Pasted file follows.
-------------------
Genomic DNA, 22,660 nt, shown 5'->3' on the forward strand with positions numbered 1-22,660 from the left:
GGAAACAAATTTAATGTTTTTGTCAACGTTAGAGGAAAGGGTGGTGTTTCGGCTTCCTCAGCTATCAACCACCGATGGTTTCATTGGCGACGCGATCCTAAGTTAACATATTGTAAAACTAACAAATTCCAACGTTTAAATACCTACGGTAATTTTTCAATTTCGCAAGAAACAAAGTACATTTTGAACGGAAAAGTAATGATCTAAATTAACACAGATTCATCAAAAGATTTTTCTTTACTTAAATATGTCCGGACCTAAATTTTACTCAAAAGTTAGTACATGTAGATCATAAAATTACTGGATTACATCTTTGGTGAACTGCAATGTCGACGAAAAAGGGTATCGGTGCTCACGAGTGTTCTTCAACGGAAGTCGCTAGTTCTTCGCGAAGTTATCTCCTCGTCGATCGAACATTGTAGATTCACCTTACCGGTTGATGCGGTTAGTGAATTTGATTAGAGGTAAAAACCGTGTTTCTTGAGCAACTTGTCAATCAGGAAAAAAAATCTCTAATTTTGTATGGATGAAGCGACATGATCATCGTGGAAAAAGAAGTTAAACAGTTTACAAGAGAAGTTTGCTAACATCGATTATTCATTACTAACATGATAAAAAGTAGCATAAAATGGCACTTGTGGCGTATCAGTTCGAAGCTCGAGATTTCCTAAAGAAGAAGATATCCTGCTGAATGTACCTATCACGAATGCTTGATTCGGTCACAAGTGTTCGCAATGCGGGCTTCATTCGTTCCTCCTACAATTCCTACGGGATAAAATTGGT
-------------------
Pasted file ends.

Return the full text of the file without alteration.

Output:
Genomic DNA, 22,660 nt, shown 5'->3' on the forward strand with positions numbered 1-22,660 from the left:
GGAAACAAATTTAATGTTTTTGTCAACGTTAGAGGAAAGGGTGGTGTTTCGGCTTCCTCAGCTATCAACCACCGATGGTTTCATTGGCGACGCGATCCTAAGTTAACATATTGTAAAACTAACAAATTCCAACGTTTAAATACCTACGGTAATTTTTCAATTTCGCAAGAAACAAAGTACATTTTGAACGGAAAAGTAATGATCTAAATTAACACAGATTCATCAAAAGATTTTTCTTTACTTAAATATGTCCGGACCTAAATTTTACTCAAAAGTTAGTACATGTAGATCATAAAATTACTGGATTACATCTTTGGTGAACTGCAATGTCGACGAAAAAGGGTATCGGTGCTCACGAGTGTTCTTCAACGGAAGTCGCTAGTTCTTCGCGAAGTTATCTCCTCGTCGATCGAACATTGTAGATTCACCTTACCGGTTGATGCGGTTAGTGAATTTGATTAGAGGTAAAAACCGTGTTTCTTGAGCAACTTGTCAATCAGGAAAAAAAATCTCTAATTTTGTATGGATGAAGCGACATGATCATCGTGGAAAAAGAAGTTAAACAGTTTACAAGAGAAGTTTGCTAACATCGATTATTCATTACTAACATGATAAAAAGTAGCATAAAATGGCACTTGTGGCGTATCAGTTCGAAGCTCGAGATTTCCTAAAGAAGAAGATATCCTGCTGAATGTACCTATCACGAATGCTTGATTCGGTCACAAGTGTTCGCAATGCGGGCTTCATTCGTTCCTCCTACAATTCCTACGGGATAAAATTGGT